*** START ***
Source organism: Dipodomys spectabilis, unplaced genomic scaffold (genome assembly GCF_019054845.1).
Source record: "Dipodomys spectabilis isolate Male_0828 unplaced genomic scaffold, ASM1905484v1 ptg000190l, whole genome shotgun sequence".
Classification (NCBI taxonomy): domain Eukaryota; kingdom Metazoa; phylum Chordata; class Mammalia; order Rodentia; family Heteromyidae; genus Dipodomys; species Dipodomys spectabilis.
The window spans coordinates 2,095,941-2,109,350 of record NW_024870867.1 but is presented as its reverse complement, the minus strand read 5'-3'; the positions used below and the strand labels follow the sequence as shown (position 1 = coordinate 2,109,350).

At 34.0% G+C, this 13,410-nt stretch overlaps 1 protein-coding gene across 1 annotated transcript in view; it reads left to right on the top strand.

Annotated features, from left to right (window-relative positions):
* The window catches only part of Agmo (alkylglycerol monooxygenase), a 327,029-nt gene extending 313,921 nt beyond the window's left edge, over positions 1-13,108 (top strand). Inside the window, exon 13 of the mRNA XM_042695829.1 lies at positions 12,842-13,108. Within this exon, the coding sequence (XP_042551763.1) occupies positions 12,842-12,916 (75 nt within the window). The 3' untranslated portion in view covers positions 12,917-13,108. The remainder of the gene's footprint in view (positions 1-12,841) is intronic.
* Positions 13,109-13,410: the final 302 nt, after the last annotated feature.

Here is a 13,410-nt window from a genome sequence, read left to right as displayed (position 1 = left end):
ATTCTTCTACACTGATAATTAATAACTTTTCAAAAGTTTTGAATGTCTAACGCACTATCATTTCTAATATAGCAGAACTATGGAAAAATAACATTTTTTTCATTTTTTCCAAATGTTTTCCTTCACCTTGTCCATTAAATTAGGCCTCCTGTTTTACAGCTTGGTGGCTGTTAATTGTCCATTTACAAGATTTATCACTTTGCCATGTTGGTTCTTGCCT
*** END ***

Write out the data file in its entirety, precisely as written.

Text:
Source organism: Dipodomys spectabilis, unplaced genomic scaffold (genome assembly GCF_019054845.1).
Source record: "Dipodomys spectabilis isolate Male_0828 unplaced genomic scaffold, ASM1905484v1 ptg000190l, whole genome shotgun sequence".
Classification (NCBI taxonomy): domain Eukaryota; kingdom Metazoa; phylum Chordata; class Mammalia; order Rodentia; family Heteromyidae; genus Dipodomys; species Dipodomys spectabilis.
The window spans coordinates 2,095,941-2,109,350 of record NW_024870867.1 but is presented as its reverse complement, the minus strand read 5'-3'; the positions used below and the strand labels follow the sequence as shown (position 1 = coordinate 2,109,350).

At 34.0% G+C, this 13,410-nt stretch overlaps 1 protein-coding gene across 1 annotated transcript in view; it reads left to right on the top strand.

Annotated features, from left to right (window-relative positions):
* The window catches only part of Agmo (alkylglycerol monooxygenase), a 327,029-nt gene extending 313,921 nt beyond the window's left edge, over positions 1-13,108 (top strand). Inside the window, exon 13 of the mRNA XM_042695829.1 lies at positions 12,842-13,108. Within this exon, the coding sequence (XP_042551763.1) occupies positions 12,842-12,916 (75 nt within the window). The 3' untranslated portion in view covers positions 12,917-13,108. The remainder of the gene's footprint in view (positions 1-12,841) is intronic.
* Positions 13,109-13,410: the final 302 nt, after the last annotated feature.

Here is a 13,410-nt window from a genome sequence, read left to right as displayed (position 1 = left end):
ATTCTTCTACACTGATAATTAATAACTTTTCAAAAGTTTTGAATGTCTAACGCACTATCATTTCTAATATAGCAGAACTATGGAAAAATAACATTTTTTTCATTTTTTCCAAATGTTTTCCTTCACCTTGTCCATTAAATTAGGCCTCCTGTTTTACAGCTTGGTGGCTGTTAATTGTCCATTTACAAGATTTATCACTTTGCCATGTTGGTTCTTGCCT